published on September 1, 2016
Tradition, Family and Property (TFP) and the Heralds of The Gospel
The Religious Economy of Brazilian Conservative Catholicism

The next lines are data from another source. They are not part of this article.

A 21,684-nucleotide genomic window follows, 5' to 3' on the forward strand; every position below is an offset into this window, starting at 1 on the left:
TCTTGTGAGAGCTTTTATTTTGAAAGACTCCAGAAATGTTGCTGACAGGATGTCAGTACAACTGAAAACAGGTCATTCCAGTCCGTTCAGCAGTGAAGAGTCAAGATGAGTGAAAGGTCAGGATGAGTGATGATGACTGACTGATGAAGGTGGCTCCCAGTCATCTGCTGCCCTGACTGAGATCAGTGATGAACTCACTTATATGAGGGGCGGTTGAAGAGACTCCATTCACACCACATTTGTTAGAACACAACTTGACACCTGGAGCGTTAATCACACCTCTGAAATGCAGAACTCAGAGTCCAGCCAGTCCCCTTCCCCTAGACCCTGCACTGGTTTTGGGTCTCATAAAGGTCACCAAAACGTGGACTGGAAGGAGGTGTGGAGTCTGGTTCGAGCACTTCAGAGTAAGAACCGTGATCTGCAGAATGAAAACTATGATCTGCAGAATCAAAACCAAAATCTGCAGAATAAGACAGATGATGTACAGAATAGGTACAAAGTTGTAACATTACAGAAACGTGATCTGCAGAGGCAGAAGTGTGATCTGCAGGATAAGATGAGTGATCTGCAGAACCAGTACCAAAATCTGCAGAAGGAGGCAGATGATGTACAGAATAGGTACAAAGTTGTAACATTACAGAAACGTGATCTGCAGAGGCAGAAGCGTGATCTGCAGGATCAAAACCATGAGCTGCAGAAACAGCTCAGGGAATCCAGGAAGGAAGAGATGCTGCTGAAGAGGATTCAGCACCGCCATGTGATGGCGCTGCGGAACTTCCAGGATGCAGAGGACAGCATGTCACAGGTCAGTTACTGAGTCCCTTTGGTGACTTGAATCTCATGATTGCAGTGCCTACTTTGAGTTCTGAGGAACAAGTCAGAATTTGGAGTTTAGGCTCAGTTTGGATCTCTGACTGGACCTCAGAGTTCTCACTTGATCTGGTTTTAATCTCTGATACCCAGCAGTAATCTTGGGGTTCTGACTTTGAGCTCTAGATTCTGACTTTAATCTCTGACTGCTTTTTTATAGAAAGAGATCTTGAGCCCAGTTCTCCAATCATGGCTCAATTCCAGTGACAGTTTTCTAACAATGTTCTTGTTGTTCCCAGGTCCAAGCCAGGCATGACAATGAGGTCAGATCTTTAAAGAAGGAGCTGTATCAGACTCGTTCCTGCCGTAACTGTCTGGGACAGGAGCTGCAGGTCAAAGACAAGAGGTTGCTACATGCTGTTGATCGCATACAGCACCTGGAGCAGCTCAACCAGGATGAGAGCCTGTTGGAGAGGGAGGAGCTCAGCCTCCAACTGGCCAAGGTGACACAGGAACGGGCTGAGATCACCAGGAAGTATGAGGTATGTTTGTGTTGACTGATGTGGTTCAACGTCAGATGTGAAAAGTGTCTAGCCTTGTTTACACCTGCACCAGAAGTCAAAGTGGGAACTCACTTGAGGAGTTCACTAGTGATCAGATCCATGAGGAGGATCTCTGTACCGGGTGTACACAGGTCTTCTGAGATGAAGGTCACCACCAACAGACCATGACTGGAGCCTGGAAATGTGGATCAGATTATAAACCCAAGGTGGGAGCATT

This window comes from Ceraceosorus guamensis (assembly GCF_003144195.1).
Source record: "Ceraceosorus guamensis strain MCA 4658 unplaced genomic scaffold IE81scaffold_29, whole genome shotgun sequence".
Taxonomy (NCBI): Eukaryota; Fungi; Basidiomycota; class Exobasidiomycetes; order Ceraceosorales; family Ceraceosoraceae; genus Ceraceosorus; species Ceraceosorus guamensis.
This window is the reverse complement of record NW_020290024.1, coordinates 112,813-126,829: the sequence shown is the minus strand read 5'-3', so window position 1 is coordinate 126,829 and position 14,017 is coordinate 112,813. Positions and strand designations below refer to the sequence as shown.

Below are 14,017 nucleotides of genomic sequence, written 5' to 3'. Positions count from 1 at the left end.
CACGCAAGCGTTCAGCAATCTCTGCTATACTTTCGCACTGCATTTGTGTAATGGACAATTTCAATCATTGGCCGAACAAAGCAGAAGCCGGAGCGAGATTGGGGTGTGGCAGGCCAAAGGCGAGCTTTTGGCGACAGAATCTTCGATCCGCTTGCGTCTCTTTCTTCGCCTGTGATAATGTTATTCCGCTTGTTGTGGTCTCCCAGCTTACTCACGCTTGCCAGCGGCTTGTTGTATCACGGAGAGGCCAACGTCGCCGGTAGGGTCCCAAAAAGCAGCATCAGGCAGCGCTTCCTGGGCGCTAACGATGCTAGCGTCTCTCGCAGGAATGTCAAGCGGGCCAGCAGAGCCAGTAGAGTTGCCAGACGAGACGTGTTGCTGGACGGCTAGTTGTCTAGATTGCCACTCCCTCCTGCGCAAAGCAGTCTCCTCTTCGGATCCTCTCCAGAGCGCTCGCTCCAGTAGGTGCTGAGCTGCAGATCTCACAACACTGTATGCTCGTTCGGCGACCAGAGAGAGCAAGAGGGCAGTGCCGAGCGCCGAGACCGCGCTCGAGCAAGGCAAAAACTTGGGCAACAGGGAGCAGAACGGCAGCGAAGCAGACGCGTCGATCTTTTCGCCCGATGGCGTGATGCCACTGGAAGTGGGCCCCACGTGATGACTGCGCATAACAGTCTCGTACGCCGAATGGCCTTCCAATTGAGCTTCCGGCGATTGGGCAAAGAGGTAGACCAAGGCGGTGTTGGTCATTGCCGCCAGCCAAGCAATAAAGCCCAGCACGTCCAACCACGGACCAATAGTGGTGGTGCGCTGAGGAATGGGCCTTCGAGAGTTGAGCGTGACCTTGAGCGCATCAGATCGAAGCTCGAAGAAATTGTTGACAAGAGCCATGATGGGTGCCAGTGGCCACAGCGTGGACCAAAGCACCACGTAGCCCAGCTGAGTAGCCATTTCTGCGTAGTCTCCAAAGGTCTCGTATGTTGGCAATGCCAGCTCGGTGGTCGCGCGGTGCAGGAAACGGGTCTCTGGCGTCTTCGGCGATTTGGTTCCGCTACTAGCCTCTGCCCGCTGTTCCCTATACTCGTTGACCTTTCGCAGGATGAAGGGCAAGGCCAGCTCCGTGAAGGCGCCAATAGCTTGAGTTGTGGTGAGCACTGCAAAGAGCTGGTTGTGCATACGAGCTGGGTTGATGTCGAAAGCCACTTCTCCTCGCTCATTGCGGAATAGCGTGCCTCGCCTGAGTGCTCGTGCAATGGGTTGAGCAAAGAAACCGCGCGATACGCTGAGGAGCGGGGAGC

Plinio Corrêa de Oliveira (1908–1995) was a leading figure in Latin American conservative Catholicism. In 1960, he founded the Brazilian Society for the Defense of Tradition, Family and Property (TFP), which quickly expanded internationally and played a significant role in conservative Catholicism during and after the Second Vatican Council. In the 1970s and 1980s, TFP was often in conflict with liberal Brazilian bishops, while it struggled to define its internal nature and chose between the ecclesial models of either a quasi-religious order or of a secular lay association mostly devoted to political issues. This struggle, after Corrêa de Oliveira’s death in 1995, led to a bitter separation between its two main branches. The Heralds of the Gospel were reorganized as a religious order recognized by the Holy See. The Fundadores (Founders) of the TFP continued as a lay association with a special interest in conservative politics. The pontificate of Pope Francis has led the Fundadores in a direction increasingly critical of the Vatican, while the Heralds of the Gospel remain a religious order within the Catholic Church and have tried to adapt to the agenda and style of the new Pope. This article reconstructs the history of the different organizations tracing their origins to the activities of Corrêa de Oliveira, including the developments after his death, utilizing the framework of the sociological theory of religious economy and of different “niches” in the intra-Catholic religious market.